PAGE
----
Under this scenario, how do lift truck manufacturers achieve the volume and economies of scale required to meet the expectations of their distributors and customers regarding: cost of sales, purchase price, aftermarket support, reinvestment in the business and expectations of the respective investors (manufacturer, distributor and customer)?
Scenario Three: Other distributors take on competing lines to keep someone else from exploiting the opportunity. They reason that they can retain representation of their primary and secondary competing suppliers by meeting the minimum requirements of both. Meanwhile, the distributors begin to compromise the expectations of their primary suppliers and fail to meet the expectations of their secondary suppliers, relationships deteriorate and consume energy, and both parties’ valuable resources (time and money) are questionably deployed. Some distributors postpone termination for non-performance over several years while due process plays out, either through a business-like settlement or through legal means.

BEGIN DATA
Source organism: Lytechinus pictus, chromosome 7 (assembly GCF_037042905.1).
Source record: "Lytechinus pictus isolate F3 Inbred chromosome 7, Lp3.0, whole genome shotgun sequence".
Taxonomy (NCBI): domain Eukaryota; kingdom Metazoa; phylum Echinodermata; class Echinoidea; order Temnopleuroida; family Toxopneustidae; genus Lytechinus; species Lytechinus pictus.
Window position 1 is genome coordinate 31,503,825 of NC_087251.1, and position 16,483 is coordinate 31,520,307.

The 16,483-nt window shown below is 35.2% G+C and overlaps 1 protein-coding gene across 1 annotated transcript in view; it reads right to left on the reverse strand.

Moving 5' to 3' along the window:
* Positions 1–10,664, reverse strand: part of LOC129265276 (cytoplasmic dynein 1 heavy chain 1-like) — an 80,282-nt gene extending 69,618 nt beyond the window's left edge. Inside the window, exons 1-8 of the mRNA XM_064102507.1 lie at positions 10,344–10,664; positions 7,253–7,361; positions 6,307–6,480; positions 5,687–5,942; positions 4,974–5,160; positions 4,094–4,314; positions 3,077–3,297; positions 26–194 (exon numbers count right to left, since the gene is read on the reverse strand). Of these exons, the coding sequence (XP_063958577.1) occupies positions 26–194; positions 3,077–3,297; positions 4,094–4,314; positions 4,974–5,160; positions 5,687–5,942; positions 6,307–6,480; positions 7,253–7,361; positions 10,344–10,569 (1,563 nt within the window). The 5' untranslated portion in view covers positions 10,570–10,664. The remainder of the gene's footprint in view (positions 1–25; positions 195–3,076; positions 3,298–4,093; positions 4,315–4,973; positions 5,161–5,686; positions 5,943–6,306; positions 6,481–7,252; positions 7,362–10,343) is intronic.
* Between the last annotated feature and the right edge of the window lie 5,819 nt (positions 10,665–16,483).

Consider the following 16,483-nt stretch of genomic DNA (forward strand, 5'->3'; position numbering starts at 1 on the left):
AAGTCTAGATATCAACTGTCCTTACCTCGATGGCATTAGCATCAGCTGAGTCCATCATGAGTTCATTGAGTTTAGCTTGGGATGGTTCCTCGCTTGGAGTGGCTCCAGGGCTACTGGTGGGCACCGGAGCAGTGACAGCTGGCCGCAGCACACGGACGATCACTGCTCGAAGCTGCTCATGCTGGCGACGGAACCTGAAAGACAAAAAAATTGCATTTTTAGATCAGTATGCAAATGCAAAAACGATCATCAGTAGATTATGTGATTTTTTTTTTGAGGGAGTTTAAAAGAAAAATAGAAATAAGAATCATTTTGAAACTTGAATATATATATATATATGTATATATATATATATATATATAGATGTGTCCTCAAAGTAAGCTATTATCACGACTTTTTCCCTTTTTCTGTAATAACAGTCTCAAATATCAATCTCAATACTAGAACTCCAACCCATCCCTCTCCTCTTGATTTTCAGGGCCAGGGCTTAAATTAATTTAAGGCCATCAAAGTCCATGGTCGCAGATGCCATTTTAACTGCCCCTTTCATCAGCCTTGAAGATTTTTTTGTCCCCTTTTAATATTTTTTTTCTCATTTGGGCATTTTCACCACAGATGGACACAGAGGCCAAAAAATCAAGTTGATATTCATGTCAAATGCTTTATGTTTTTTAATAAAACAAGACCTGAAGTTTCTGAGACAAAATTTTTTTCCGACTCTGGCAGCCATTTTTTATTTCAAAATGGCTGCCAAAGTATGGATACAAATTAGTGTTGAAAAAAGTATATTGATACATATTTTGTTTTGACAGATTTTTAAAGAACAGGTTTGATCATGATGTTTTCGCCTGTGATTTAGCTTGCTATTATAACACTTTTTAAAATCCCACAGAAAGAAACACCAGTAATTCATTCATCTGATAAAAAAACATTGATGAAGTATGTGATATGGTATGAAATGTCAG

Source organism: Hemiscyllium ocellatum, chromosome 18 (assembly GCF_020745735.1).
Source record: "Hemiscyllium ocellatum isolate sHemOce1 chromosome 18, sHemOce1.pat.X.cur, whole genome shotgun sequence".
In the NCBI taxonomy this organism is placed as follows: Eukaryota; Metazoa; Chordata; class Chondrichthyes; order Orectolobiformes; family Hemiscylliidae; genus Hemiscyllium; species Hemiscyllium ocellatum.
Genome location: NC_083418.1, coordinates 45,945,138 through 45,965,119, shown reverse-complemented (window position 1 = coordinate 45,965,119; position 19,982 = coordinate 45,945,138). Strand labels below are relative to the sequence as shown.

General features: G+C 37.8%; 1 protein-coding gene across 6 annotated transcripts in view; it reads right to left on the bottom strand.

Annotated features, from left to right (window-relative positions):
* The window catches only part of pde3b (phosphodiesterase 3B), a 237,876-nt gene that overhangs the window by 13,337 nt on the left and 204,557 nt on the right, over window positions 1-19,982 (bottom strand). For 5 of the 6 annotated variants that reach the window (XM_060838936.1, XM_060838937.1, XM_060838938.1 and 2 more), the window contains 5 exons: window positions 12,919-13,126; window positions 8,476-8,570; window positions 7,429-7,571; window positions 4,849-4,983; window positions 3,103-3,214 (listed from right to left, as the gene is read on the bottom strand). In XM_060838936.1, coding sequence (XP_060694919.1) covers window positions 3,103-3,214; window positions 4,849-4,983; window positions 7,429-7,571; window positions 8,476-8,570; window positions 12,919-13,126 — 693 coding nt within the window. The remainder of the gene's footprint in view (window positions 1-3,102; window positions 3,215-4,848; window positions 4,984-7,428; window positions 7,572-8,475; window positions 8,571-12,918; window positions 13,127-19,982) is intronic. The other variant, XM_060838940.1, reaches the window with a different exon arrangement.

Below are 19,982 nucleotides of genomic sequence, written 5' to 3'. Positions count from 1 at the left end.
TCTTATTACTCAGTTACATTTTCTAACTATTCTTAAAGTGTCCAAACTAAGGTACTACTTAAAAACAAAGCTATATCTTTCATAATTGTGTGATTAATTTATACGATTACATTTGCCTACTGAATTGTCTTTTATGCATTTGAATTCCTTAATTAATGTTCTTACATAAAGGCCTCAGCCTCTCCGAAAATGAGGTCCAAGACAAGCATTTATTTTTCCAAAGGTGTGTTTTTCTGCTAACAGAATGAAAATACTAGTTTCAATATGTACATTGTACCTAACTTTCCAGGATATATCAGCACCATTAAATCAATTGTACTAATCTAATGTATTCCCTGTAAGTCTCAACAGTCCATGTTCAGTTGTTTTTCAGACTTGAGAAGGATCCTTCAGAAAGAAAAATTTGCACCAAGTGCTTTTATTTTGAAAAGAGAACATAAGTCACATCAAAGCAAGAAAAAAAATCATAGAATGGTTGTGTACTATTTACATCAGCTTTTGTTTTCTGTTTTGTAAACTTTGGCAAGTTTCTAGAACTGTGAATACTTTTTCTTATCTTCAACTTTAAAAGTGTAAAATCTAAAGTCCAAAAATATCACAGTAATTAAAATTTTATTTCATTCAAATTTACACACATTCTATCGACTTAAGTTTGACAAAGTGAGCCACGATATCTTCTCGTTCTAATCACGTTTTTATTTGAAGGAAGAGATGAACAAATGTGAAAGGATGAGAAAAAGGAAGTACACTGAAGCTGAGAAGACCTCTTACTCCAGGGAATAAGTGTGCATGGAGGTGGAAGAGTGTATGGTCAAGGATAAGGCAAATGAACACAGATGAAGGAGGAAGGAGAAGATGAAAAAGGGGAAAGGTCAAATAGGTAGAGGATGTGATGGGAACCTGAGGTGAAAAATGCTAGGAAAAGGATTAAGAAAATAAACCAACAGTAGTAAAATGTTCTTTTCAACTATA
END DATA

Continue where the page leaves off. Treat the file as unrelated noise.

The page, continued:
Scenario Four: Distributors take on lines that they feel don’t compete to round out offerings to their customers. Sometimes this is a valid reason with specialty products. However, often the products they wish to add to their lineup come with a host of directly competing products, or soon will as the manufacturer expands its offerings to gain economies of scale and growth. The new supplier also wants to sell the distributor these models as well. Inevitably, one supplier or the other becomes dissatisfied with distributor performance.